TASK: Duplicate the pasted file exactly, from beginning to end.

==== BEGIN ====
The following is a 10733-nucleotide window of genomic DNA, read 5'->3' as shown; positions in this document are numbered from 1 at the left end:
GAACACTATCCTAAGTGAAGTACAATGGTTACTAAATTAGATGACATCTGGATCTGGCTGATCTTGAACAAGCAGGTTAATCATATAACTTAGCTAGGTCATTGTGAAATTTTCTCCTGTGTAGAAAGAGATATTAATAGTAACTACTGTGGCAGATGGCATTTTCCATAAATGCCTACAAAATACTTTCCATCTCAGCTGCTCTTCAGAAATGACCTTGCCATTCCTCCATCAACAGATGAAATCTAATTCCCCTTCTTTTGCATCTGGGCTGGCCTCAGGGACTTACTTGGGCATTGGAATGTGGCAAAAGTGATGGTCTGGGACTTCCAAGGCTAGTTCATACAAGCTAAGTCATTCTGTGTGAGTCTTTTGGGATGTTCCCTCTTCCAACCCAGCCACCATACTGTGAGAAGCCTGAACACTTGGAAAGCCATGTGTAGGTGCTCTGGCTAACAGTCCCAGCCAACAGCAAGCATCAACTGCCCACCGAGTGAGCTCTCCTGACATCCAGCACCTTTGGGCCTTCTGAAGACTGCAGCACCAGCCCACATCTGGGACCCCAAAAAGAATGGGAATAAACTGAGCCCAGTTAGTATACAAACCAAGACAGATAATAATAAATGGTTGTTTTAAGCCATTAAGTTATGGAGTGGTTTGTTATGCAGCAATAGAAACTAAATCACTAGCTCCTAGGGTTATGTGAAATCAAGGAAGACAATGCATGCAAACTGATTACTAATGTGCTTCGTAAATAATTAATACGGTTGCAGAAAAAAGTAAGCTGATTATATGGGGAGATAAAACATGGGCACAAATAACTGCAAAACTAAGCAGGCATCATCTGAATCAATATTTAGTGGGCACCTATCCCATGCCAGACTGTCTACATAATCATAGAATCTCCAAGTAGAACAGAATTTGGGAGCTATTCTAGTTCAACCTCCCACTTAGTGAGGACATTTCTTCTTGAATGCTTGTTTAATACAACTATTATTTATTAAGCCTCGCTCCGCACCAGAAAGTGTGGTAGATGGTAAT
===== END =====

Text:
The following is a 10733-nucleotide window of genomic DNA, read 5'->3' as shown; positions in this document are numbered from 1 at the left end:
GAACACTATCCTAAGTGAAGTACAATGGTTACTAAATTAGATGACATCTGGATCTGGCTGATCTTGAACAAGCAGGTTAATCATATAACTTAGCTAGGTCATTGTGAAATTTTCTCCTGTGTAGAAAGAGATATTAATAGTAACTACTGTGGCAGATGGCATTTTCCATAAATGCCTACAAAATACTTTCCATCTCAGCTGCTCTTCAGAAATGACCTTGCCATTCCTCCATCAACAGATGAAATCTAATTCCCCTTCTTTTGCATCTGGGCTGGCCTCAGGGACTTACTTGGGCATTGGAATGTGGCAAAAGTGATGGTCTGGGACTTCCAAGGCTAGTTCATACAAGCTAAGTCATTCTGTGTGAGTCTTTTGGGATGTTCCCTCTTCCAACCCAGCCACCATACTGTGAGAAGCCTGAACACTTGGAAAGCCATGTGTAGGTGCTCTGGCTAACAGTCCCAGCCAACAGCAAGCATCAACTGCCCACCGAGTGAGCTCTCCTGACATCCAGCACCTTTGGGCCTTCTGAAGACTGCAGCACCAGCCCACATCTGGGACCCCAAAAAGAATGGGAATAAACTGAGCCCAGTTAGTATACAAACCAAGACAGATAATAATAAATGGTTGTTTTAAGCCATTAAGTTATGGAGTGGTTTGTTATGCAGCAATAGAAACTAAATCACTAGCTCCTAGGGTTATGTGAAATCAAGGAAGACAATGCATGCAAACTGATTACTAATGTGCTTCGTAAATAATTAATACGGTTGCAGAAAAAAGTAAGCTGATTATATGGGGAGATAAAACATGGGCACAAATAACTGCAAAACTAAGCAGGCATCATCTGAATCAATATTTAGTGGGCACCTATCCCATGCCAGACTGTCTACATAATCATAGAATCTCCAAGTAGAACAGAATTTGGGAGCTATTCTAGTTCAACCTCCCACTTAGTGAGGACATTTCTTCTTGAATGCTTGTTTAATACAACTATTATTTATTAAGCCTCGCTCCGCACCAGAAAGTGTGGTAGATGGTAAT